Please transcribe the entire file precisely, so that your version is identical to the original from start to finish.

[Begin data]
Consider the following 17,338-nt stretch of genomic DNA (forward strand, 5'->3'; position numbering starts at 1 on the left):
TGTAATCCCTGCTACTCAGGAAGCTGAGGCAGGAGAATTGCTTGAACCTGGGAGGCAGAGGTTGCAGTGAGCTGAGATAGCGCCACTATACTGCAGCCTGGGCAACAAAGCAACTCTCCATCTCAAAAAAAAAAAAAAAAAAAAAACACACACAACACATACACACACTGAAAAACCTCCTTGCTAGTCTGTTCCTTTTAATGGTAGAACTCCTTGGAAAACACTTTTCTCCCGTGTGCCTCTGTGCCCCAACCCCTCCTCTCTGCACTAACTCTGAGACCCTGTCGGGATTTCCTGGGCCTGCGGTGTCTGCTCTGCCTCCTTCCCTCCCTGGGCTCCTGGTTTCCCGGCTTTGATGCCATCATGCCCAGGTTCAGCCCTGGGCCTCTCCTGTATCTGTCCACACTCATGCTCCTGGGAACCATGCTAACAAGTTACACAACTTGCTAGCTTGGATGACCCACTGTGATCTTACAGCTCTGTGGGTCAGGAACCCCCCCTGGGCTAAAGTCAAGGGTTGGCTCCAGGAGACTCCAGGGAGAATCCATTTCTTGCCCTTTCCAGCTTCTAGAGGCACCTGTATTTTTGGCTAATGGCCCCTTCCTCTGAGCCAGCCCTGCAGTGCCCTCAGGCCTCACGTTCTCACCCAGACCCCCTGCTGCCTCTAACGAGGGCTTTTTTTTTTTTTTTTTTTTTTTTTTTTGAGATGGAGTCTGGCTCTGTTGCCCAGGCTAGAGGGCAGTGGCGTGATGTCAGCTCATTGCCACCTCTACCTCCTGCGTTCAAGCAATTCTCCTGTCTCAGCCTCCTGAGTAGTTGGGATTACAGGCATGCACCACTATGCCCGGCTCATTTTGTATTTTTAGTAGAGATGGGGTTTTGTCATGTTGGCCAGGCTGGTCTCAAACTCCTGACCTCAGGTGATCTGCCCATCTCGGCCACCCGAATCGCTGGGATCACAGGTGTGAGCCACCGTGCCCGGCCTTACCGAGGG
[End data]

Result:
Consider the following 17,338-nt stretch of genomic DNA (forward strand, 5'->3'; position numbering starts at 1 on the left):
TGTAATCCCTGCTACTCAGGAAGCTGAGGCAGGAGAATTGCTTGAACCTGGGAGGCAGAGGTTGCAGTGAGCTGAGATAGCGCCACTATACTGCAGCCTGGGCAACAAAGCAACTCTCCATCTCAAAAAAAAAAAAAAAAAAAAAACACACACAACACATACACACACTGAAAAACCTCCTTGCTAGTCTGTTCCTTTTAATGGTAGAACTCCTTGGAAAACACTTTTCTCCCGTGTGCCTCTGTGCCCCAACCCCTCCTCTCTGCACTAACTCTGAGACCCTGTCGGGATTTCCTGGGCCTGCGGTGTCTGCTCTGCCTCCTTCCCTCCCTGGGCTCCTGGTTTCCCGGCTTTGATGCCATCATGCCCAGGTTCAGCCCTGGGCCTCTCCTGTATCTGTCCACACTCATGCTCCTGGGAACCATGCTAACAAGTTACACAACTTGCTAGCTTGGATGACCCACTGTGATCTTACAGCTCTGTGGGTCAGGAACCCCCCCTGGGCTAAAGTCAAGGGTTGGCTCCAGGAGACTCCAGGGAGAATCCATTTCTTGCCCTTTCCAGCTTCTAGAGGCACCTGTATTTTTGGCTAATGGCCCCTTCCTCTGAGCCAGCCCTGCAGTGCCCTCAGGCCTCACGTTCTCACCCAGACCCCCTGCTGCCTCTAACGAGGGCTTTTTTTTTTTTTTTTTTTTTTTTTTTTGAGATGGAGTCTGGCTCTGTTGCCCAGGCTAGAGGGCAGTGGCGTGATGTCAGCTCATTGCCACCTCTACCTCCTGCGTTCAAGCAATTCTCCTGTCTCAGCCTCCTGAGTAGTTGGGATTACAGGCATGCACCACTATGCCCGGCTCATTTTGTATTTTTAGTAGAGATGGGGTTTTGTCATGTTGGCCAGGCTGGTCTCAAACTCCTGACCTCAGGTGATCTGCCCATCTCGGCCACCCGAATCGCTGGGATCACAGGTGTGAGCCACCGTGCCCGGCCTTACCGAGGG